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Our History

The 1980’s must be considered a golden decade for Alzheimer’s Disease (AD) research, a decade during which many biological disciplines galvanized around a disease that only a decade earlier was established as the dominant cause of 'senile dementia'.

Isolating Aβ peptide from amyloid plaques led to the identification of the amyloid precursor protein (APP), which together with other findings on the tau protein ushered in the cell biology, molecular biology, and the genetics of AD. It was also during the 1980’s that clinical investigators came together to begin establishing standardized clinical, neuropsychological, and pathological criteria for defining AD. It was during this transformative decade that the National Institute on Aging (NIA) appreciated the need to establish AD research centers (ADRCs) at numerous academic institutions across the country. These centers were envisioned to act as local hubs that, beyond supporting specific projects, would become beacons for AD research to inspire and recruit new investigators, and to integrate research across levels of analysis, departments, and disciplines. Additionally, the ADRCs were expected to collaborate with other institutions and organizations. The vision was based on the belief that, given the complexity of AD and related disorders, progress will only emerge by creating local networks within institutions, which would themselves act as nodes in larger global networks.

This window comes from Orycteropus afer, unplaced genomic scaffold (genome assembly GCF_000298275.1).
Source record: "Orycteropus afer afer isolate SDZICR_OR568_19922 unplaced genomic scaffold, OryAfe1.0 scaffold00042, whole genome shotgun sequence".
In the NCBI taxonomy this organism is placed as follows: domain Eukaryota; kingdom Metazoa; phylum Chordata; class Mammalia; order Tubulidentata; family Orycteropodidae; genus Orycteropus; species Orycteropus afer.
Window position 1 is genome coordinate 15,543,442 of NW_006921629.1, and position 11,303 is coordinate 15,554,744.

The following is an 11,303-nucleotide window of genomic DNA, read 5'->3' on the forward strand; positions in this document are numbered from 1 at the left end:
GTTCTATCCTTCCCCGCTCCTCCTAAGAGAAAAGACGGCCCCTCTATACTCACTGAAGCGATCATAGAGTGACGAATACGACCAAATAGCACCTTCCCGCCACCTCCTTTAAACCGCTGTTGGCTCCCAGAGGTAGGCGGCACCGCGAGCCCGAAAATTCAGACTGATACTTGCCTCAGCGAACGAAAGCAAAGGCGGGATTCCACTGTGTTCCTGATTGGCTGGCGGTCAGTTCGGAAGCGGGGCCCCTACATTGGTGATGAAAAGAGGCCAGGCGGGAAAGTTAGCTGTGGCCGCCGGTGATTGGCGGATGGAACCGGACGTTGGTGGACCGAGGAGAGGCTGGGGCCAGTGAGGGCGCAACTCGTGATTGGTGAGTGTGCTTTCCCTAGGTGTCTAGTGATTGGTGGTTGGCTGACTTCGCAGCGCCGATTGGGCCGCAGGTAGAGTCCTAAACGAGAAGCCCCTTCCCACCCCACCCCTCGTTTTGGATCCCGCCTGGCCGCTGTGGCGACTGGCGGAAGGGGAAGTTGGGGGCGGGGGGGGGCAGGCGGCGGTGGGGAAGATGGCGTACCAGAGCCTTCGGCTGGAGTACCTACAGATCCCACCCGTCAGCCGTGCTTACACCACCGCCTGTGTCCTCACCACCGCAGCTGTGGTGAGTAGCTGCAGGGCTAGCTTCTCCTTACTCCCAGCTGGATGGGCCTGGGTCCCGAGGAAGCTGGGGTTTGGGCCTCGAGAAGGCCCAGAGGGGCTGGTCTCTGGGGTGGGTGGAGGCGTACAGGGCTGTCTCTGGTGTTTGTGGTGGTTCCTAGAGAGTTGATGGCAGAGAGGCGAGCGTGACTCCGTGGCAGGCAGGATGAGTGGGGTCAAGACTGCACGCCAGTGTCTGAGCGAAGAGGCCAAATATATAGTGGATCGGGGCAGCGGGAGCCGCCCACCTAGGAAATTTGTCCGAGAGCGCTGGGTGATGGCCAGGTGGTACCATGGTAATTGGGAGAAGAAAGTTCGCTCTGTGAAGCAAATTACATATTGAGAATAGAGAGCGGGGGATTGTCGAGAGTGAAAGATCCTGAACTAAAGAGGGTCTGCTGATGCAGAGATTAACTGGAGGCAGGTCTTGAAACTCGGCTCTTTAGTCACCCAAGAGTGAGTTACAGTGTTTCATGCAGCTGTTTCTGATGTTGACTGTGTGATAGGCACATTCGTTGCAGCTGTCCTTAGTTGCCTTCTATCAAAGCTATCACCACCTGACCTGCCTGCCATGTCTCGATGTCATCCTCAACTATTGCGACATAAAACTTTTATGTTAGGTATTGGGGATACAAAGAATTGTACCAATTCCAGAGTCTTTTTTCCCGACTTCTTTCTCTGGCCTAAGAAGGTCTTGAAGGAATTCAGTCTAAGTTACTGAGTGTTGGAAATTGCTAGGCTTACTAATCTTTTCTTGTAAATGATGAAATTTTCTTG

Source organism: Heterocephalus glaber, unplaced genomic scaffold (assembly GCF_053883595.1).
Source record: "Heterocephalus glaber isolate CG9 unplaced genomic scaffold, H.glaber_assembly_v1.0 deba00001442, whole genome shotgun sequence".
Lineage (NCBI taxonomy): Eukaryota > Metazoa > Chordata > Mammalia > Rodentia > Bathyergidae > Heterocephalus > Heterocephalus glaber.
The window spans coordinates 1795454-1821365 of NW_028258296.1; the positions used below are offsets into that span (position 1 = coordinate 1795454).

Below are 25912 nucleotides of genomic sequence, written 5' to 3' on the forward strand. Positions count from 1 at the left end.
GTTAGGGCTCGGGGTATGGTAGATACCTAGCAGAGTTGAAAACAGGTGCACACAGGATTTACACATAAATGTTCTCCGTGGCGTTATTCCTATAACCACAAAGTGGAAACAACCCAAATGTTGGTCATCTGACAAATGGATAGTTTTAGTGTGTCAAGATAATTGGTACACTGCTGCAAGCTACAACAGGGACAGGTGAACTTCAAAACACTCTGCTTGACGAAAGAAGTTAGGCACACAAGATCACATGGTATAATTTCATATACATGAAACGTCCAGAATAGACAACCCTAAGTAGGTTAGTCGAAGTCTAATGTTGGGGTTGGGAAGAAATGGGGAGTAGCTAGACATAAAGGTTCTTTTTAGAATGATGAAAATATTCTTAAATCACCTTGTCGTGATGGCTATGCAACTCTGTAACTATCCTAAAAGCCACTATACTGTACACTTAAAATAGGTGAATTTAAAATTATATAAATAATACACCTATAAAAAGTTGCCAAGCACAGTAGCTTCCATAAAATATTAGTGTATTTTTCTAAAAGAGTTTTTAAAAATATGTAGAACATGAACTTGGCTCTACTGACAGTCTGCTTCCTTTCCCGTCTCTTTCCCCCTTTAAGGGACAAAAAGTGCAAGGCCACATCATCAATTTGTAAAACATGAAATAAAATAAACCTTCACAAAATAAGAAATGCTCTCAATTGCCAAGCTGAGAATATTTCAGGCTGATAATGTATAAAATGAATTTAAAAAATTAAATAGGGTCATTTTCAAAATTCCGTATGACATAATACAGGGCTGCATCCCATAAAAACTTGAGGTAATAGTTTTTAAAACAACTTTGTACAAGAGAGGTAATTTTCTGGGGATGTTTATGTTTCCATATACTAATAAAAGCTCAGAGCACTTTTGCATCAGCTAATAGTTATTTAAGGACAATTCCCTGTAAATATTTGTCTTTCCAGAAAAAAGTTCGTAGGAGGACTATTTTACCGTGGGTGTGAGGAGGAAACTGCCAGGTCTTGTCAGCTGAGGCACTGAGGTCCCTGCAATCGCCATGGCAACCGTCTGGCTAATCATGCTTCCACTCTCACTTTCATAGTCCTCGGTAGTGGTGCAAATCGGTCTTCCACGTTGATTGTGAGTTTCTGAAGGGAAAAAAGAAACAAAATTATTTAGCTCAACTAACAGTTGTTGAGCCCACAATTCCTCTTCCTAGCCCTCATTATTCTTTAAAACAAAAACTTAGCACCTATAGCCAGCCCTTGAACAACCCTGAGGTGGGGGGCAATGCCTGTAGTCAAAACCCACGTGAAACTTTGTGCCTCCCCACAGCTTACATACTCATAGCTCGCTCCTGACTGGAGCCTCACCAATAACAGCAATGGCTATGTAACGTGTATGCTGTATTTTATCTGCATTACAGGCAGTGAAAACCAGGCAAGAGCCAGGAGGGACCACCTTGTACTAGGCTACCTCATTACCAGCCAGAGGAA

It was in this spirit that in the late 1980s Michael Shelanski, the chair of the Department of Pathology at Columbia University, and Richard Mayeux, currently the chair of the Department of Neurology, decided to join forces in submitting an application for an ADRC at Columbia University. The joining of forces, between investigators from different departments and with expertise at different levels of analysis and disciplines, resonated with the integrative mandate of the ADRC grant mechanism.

The ADRC at Columbia was first awarded in 1989, and has continued to the present day. In 2013, Dr. Shelanski decided to step down as the director, and Scott Small became the new Director of the ADRC. Throughout its history, the ADRC has established an ever-expanding local network or research at Columbia, and an ADRC that actively participates in a broad global network, see the figure below.

A diagram showing the internal structure of the ADRC and its links to global and  local networks